“It’s never too late or too early in the season for pumpkin” – @bulletproofcoffee
Pumpkin isn’t just the signature squash of many fall festivities and recipes, it’s also packs some powerful health benefits — like promoting healthy vision, glowing skin and regular bowel function!
Below, I’ve put together some of the wonderful health benefits of pumpkin to celebrate the season coming to an end!
Health Benefits of Pumpkin
- Eye Sight: A cup of cooked pumpkin contains more than 200 percent of the recommended daily intake of vitamin A. This fat soluble vitamin aids vision, particularly in dim light. (1)(2) Pumpkins are also rich in carotenoids, the compounds that give orange and yellow foods their color. This includes beta-carotene, an antioxidant, which the body converts into a bio-available form of vitamin A.
- Healthy Skin: The skin is up against all sorts of environmental and internal stressors that can damage it’s appearance. Pumpkin is rich in antioxidants that help neutralize free-radical damage. These carotenoids can help keep the skin wrinkle-free, which is usually a result of oxidative stress. (3)
- Immune Health: Pumpkins are a great source of vitamin C, which is essential for healthy liver function and immune function. The liver producers interferon, the body’s natural germ killer. It also produces plenty of antibodies. One cup of cooked pumpkin contains more than 11 milligrams, or nearly 20 percent of the 60 milligrams the IOM recommends women need daily. (Men should aim for around 75 milligrams.) (4)(5)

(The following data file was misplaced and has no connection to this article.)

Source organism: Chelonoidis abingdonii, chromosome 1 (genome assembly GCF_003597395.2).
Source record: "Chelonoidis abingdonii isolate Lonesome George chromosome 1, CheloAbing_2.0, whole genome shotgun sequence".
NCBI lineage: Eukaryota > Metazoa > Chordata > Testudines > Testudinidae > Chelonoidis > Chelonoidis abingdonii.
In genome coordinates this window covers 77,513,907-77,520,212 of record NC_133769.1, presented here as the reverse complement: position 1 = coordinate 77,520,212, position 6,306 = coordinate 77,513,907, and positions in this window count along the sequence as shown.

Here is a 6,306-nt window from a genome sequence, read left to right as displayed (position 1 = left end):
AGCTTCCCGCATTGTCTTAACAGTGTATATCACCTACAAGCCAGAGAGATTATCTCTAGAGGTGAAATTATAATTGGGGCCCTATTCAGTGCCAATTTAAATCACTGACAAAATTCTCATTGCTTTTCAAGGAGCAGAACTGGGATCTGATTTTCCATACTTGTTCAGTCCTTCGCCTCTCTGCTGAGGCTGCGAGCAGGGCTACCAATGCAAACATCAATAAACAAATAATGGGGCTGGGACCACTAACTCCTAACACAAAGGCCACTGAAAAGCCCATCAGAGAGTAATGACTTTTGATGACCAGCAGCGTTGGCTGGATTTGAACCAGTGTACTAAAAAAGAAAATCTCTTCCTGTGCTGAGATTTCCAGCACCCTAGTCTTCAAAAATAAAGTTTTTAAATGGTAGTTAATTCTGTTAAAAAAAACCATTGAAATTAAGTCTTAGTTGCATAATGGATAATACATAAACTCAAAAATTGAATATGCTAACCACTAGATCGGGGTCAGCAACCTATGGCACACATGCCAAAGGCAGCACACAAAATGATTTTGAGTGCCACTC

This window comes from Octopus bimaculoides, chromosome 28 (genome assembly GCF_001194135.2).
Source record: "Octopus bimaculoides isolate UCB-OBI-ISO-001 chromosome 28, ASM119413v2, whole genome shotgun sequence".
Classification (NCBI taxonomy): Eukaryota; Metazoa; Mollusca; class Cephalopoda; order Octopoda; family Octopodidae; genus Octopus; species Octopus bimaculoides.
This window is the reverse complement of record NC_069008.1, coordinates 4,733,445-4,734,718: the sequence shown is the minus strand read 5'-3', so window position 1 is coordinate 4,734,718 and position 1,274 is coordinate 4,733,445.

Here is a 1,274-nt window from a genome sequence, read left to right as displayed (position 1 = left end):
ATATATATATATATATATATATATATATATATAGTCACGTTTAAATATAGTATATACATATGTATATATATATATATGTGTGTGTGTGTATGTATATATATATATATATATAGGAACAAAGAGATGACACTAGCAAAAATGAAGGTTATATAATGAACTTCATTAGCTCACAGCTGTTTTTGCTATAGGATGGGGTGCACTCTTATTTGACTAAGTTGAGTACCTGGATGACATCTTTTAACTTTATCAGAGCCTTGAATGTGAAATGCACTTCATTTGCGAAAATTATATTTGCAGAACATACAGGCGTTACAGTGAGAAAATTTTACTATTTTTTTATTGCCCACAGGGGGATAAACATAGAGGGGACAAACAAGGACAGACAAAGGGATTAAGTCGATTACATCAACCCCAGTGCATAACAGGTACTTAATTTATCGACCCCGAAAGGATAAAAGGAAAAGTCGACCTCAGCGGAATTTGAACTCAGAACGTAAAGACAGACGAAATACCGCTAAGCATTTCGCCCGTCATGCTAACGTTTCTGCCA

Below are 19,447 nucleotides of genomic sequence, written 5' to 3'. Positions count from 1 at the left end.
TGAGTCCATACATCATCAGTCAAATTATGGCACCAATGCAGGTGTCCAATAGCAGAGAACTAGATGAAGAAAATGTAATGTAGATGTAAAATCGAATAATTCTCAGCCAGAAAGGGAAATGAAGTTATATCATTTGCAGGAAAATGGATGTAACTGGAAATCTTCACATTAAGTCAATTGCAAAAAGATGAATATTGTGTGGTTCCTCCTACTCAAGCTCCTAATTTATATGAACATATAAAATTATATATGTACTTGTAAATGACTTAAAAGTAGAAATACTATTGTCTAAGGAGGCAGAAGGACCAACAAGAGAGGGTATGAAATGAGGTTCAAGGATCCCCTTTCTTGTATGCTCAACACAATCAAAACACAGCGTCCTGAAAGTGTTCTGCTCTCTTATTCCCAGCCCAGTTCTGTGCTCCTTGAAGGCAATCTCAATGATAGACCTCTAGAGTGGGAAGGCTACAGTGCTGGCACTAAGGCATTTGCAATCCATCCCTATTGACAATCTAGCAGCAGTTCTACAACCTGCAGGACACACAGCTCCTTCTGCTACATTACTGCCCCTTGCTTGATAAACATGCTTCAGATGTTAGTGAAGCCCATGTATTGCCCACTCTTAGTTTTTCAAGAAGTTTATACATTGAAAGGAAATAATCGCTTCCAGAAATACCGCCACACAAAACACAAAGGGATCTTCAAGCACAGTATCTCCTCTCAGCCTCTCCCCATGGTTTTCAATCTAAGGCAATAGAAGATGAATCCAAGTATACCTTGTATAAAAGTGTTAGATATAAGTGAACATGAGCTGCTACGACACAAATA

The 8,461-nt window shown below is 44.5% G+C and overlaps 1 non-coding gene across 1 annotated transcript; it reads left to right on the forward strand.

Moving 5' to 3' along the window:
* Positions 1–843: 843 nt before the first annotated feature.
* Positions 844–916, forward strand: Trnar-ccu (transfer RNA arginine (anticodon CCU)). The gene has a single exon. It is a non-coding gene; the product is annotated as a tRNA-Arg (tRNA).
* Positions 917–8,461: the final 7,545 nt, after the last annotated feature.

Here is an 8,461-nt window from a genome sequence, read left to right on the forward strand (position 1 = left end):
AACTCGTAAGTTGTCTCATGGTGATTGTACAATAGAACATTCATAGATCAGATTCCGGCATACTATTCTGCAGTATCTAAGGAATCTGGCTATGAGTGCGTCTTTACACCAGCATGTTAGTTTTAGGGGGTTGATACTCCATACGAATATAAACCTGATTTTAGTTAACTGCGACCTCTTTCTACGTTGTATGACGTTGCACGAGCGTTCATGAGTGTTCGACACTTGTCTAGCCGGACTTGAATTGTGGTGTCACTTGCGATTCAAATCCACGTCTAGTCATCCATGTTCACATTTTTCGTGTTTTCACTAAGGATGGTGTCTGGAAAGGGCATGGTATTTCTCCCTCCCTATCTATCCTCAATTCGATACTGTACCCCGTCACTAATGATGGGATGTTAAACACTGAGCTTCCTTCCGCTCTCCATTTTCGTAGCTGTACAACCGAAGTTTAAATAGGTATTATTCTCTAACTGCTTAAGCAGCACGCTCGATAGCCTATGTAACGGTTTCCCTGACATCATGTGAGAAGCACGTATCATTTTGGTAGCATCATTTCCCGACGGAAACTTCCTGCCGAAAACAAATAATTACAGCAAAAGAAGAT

Okay, enough nutritional facts, let’s make some mallows!
Here’s what you’ll need:
- An electric mixer
- A 9×12 in. glass pyrex baking dish
- Parchment paper
- 3 cups of water
- 1/4 cup organic pumpkin purée
- 1 cup of maple syrup.
- 6 tablespoons grass-fed gelatin
- 1 tbsp organic marshmallow root
- 1 tbsp organic licorice root
- 1 tsp pumpkin spice
- 1 tsp of fresh, ground Vanillamax
Here’s how you make them:
- First things first, take your 3 cups of water and make a tea with the marshmallow and licorice root. Simply, bring the water to a boil, add in the marshmallow root then steep on a low simmer for 20 minutes to make a decoction.
- Next, in a large glass mixing bowl (get a big one because the mixture will grow 3 times it’s size) add 1 cup of the tea mixture to 6 tablespoons of gelatin and your vanilla and mix slowly. Do this until it’s thickened up a bit into a gel.
- Now with what is left of the tea (should have reduced down to about 1 cup) pour in your sweetener and mix together. If using raw honey, leave it in the mixture just long enough to mix the tea with the honey. If using maple syrup, you will want to reduce it down some. So you will leave it in a bit longer until it’s a thicker consistency. Be sure to stir slowly and continuously through this process.
- Once the sweetener and tea mixture is ready, while mixing the gelatin and tea, slowly pour the sweetener in.
- From this point, you will just be mixing for about 5-10 minutes looking to achieve a fluff — what would resemble a sort of marshmallow jet-puff whip.
- When your mixture is light and fluffy you can start adding your pumpkin purée slowly. Make sure your pumpkin is room temp so it does not solidify the gelatin too quickly.
- Once the pumpkin is incorporated, you can add your marshmallow fluff into your baking dish. First, line your baking dish with parchment paper, then using a rubber spatula, pour the fluff into your glass dish.
- Store it in the fridge for about 2 hours and then carefully not eat them all in one sitting.